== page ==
Too many companies strive for an inclusive and diverse culture, but find themselves stuck when it comes to brass tax. Anva , Heuschenadvocate of D&I at Voxbone, has put thoughts to paper. She explains why you shouldn’t implement a hiring policy, and some tips for achieving diversity in your workplace.
Diversity matters. In fact, a more diverse workforce is a smarter workforce. Research has shown time and time again that diversity and inclusion shouldn’t be an empty promise, but a smart business decision. A 2015 McKinsey report found that companies were 35 percent more likely to have financial returns above the industry medians when positioned in the top quartile for ethnic and racial diversity in management, and 15 percent more likely to have returns above the industry medians when in the top quartile for gender diversity. Though, if financial gain isn’t enough incentive, Harvard Business Review points out that diverse teams are more fact-focused, more analytic with those facts, and more innovative.
However, diversity stretches farther than an unlike group of employees. Organizations that extend their diversity into the boardroom, according to Forbes, are more aware, more adaptable and more amenable.
With a plethora of benefits to a diverse environment, we ask, why are so many tech companies falling behind on the diversity curve? While the biggest names in the tech industry are unanimous in their calls for a more diverse workforce, even the most diverse companies are coming up short of the equal opportunity ideal. On a list of the most diverse companies in tech, striving for the top of the list means facing some pretty fierce competition, but it’s not an unachievable goal.
Also Read: 4 Workplace Diversity Trends for 2019
From most to least diverse:
Airbnb (52.5% m, 47.5% f)
eBay (58.1% m, 41.9% f)
LinkedIn (61.9% m, 38.1% f)
Voxbone (65% m, 35% f)
Hewlett-Packard (66.9% m, 33.1% f)
Facebook (71.2% m, 28.8% f)
Google (72.2% m, 27.8% f)
Cisco (74.4% m, 26.6% f)
Microsoft (75.7% m, 24.3% f)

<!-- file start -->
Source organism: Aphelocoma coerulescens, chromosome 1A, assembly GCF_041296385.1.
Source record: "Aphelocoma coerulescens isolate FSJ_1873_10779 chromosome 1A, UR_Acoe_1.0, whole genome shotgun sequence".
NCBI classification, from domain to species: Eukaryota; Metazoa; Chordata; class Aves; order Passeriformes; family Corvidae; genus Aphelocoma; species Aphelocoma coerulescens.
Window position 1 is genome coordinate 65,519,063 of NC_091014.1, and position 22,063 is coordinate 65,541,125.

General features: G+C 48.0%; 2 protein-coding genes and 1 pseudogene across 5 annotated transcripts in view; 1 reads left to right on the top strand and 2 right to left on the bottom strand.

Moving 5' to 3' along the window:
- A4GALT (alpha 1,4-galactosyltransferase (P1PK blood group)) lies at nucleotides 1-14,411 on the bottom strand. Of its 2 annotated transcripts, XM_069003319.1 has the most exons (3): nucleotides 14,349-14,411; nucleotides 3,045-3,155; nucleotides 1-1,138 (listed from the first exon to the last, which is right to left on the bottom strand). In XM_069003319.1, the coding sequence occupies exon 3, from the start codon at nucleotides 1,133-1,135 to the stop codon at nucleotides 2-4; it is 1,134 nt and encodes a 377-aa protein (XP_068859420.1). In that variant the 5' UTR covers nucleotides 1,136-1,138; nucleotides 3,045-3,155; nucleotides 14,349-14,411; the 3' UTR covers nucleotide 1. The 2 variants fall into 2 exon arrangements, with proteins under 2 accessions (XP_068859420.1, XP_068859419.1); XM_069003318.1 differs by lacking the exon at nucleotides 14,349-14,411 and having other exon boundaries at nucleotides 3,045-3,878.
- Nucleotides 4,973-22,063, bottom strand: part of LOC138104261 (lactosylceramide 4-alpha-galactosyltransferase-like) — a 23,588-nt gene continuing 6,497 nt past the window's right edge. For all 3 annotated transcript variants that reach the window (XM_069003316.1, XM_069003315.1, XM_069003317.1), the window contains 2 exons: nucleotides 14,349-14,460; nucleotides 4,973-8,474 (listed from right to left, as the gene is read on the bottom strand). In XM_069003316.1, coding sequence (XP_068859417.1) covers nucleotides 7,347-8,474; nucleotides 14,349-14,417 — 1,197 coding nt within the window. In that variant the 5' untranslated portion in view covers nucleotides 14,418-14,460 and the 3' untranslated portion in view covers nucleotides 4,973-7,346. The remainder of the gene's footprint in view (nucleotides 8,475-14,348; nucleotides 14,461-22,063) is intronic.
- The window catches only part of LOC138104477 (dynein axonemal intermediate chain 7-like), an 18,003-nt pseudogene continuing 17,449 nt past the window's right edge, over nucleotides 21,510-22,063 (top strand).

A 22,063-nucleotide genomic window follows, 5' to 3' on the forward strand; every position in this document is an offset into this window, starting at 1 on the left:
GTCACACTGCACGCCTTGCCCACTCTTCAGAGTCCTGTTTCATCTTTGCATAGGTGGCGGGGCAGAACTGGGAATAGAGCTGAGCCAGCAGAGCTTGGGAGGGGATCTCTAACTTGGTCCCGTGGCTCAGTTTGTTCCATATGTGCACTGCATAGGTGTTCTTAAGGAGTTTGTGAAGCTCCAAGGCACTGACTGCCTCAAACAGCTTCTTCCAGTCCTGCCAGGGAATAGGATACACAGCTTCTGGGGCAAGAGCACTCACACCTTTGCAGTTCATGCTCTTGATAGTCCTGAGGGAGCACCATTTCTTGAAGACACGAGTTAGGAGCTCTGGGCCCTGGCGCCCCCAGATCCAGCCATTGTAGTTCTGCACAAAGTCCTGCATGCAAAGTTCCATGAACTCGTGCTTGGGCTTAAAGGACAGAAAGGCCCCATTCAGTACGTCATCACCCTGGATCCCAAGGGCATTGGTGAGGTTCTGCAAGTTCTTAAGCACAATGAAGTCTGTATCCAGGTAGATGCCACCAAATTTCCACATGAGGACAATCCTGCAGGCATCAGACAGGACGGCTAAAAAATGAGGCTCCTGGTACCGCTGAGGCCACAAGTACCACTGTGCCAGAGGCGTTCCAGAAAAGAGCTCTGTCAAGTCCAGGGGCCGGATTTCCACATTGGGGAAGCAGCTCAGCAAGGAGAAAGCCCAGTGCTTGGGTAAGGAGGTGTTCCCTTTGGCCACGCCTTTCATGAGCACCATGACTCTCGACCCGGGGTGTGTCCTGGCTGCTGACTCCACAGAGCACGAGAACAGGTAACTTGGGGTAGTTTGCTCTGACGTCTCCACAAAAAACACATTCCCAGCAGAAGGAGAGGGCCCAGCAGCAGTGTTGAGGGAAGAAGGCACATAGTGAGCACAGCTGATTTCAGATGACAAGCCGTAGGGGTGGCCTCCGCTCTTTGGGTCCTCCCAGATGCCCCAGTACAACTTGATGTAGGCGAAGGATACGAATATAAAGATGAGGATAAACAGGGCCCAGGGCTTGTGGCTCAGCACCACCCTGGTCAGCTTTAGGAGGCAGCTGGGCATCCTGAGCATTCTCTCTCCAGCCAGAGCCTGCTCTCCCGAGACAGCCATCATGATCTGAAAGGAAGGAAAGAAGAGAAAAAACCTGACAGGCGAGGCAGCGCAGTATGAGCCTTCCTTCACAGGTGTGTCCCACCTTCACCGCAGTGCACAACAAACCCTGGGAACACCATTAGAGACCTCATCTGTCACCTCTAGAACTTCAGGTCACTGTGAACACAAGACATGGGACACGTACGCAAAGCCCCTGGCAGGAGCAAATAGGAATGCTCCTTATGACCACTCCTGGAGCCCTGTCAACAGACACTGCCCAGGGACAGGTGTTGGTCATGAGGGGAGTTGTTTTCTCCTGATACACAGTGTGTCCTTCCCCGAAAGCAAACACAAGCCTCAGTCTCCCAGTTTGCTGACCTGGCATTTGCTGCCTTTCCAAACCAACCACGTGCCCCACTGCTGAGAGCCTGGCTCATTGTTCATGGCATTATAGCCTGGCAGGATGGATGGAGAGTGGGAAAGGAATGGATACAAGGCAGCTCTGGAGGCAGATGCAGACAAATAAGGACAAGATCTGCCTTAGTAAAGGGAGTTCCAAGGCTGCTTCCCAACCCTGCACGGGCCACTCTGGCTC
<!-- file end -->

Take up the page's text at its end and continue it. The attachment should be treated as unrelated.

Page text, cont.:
Intel (76.2% m, 23.8% f)
Thirty-five percent of high-tech companies have diversity initiatives in place, but the need for a hiring policy is outdated. Companies can have competitive diversity by hiring the best, most qualified people, without being unconscious of the gender balance in their workforce, management team and board members.
Ideal.com defines diversity hiring as, “[hiring] based on merit with special care taken to ensure procedures are free from biases related to a candidate’s age, race, gender, religion, sexual orientation, and other personal characteristics that are unrelated to their job performance.”
It’s obvious why simply hiring candidates based on individual merit should always be the case — nature does not distribute talent according to sex, gender, or ethnicity. By leaving out the notions of prejudice, organizations can inherently end up with a more diverse workforce.
Hiring a new candidate shouldn’t be based on an internal hiring policy. Here are a few tips to keep in mind when looking to create a truly diverse workplace without implementing a hiring policy:
Don’t be afraid of working moms
Don’t hesitate to hire women who are at the age where they may want to start a family. Motherhood shouldn’t be seen as a disruptor to business operations. In this day and age, men and women alike can pursue their desire to start a family while continuing to work with minimal interruption. Having an organization inclusive of working parents is important in creating a family-friendly culture that runs throughout the company.
Encourage a healthy work/life balance equally
Employees have a life outside of the office. Encouraging both male and female employees to find a healthy work/life balance will allow them to reduce stress, while still being productive and remaining ambitious in meeting the organization’s objectives.
Hire people based on individual merit
Hiring solely based on race or gender is, by definition, biased. Diversity hiring boils down to bringing in the perfect person for any role, with the right mindset and work ethic to fit into the company’s culture. The focus should be on hiring a candidate based on merit, not to check a box and meet an internal quota.
Be attracted to different
True diversity and inclusion should be taken very seriously. Creating a diverse company culture is not just about gender or race, but also culture, religion, sexual orientation, and nationality. Getting ahead of the curve when it comes to diversity means being inclusive and genuinely interested in people who are different.
For many, the idea that hiring the most qualified, motivated and willing candidate feels unsatisfying, but imposing hiring policies that turn away a perfect fit in the name of diversity hinders the possibility of a truly cohesive organization.